Even setting aside Jeremy Allen White’s earth-shaking Calvin Klein ad earlier this month, it’s been a very good January for The Bear. On the heels of its second season, the FX drama that centers around White’s character Carmy, a Chicago chef trying to revive his brother’s restaurant, has proven both a fan favorite and a critical darling. The internet was flooded with memes inspired by the show following its July 2023 release, and its Season 2 premiere was the highest rated debut in Hulu history. Then came the armfuls of Emmys, Golden Globes, and Critic’s Choice awards that the show — and its stars — took home this month. And considering it’s a breakneck, anxiety-inducing kitchen drama led by a relatively unknown cast, this level of success is even more impressive.
Before its first season, few people had heard of Ayo Edibiri or Ebon Moss-Bachrach. Jeremy Allen White was the guy from Shameless, not the face of Calvin Klein or the beefed-up star of a buzzy, Oscar-bait film. It seemed unlikely that a show focused on the tedious intricacies of opening a new restaurant would so thoroughly capture the popular imagination. But it consistently managed to use this context to mine the most universal of human experiences — imposter syndrome, depression, family bullshit — in ways that audiences found deeply relatable.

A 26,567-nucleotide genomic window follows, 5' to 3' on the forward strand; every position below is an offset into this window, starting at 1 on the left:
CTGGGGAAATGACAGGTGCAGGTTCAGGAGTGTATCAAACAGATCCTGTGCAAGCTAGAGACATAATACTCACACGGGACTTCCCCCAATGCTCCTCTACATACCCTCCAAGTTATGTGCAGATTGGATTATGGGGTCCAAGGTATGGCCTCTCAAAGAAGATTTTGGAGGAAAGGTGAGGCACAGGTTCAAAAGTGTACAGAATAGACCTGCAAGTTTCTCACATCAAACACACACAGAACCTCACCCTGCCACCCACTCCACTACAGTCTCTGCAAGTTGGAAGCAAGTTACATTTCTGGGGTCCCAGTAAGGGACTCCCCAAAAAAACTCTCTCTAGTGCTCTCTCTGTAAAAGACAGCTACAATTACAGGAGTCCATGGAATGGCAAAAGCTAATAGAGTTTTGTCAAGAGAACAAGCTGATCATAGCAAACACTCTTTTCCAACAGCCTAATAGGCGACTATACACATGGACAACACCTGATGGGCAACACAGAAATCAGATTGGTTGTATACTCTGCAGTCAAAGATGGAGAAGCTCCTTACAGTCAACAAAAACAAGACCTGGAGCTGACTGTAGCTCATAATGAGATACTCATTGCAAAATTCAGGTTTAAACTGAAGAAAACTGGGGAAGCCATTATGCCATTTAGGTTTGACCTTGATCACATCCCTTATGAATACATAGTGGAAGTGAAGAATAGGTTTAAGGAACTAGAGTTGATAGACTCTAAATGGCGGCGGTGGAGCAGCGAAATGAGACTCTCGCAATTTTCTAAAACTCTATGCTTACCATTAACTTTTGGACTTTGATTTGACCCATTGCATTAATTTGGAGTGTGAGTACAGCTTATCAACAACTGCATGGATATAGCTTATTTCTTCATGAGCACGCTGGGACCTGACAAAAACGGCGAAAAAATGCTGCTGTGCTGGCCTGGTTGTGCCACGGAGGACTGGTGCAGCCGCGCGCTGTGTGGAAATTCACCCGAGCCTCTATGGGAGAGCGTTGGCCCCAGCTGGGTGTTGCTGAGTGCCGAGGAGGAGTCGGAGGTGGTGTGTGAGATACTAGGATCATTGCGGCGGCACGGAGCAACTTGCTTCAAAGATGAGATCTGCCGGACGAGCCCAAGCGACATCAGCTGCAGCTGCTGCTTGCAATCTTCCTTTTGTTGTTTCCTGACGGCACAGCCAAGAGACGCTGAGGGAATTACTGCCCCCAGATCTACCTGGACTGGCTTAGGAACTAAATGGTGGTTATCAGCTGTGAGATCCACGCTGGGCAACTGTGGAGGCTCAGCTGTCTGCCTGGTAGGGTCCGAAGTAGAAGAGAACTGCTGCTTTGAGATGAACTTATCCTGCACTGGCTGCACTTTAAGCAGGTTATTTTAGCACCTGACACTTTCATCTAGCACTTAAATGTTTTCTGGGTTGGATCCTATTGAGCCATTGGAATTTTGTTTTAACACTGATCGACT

Compare The Bear to the other big winner at the Emmy Awards last night — Succession. The final season of the HBO drama about the machinations of a family-run media empire was positively primed to be a critical and commercial success. We’re in an era when “eat the rich” stories are more popular than ever — see The Menu, Billions, and Parasite — and Succession offered a unique window into the (mostly) self-induced suffering of the super-wealthy. Pair that delicious drama with stunning performances from Brian Cox, Matthew Macfayden, and Sarah Shook (among others), and you’ve got an obvious hit on your hands.
That The Bear was so openly accepted by the restaurant industry certainly played a role in its success. Hearing chefs and line cooks say that the show closely mirrored their own experiences — though there have been some criticisms of the way it depicts restaurant work — made it feel even more viscerally real, which intensified the show’s emotional impact. Sure, we’re all still very much enjoying the “eat the rich” era (see: Saltburn) but one cannot survive on voyeuristic schadenfreude alone.
Following the success of The Bear, surely television executives who have the power to greenlight new shows have learned one thing: audiences are clearly desperate for working-class shows that feel like they’re about and for regular people. We’ll get more of that when The Bear returns for season 3, likely sometime this summer, but here’s hoping that this massive awards season success opens the floodgates for more shows that feel as real as The Bear.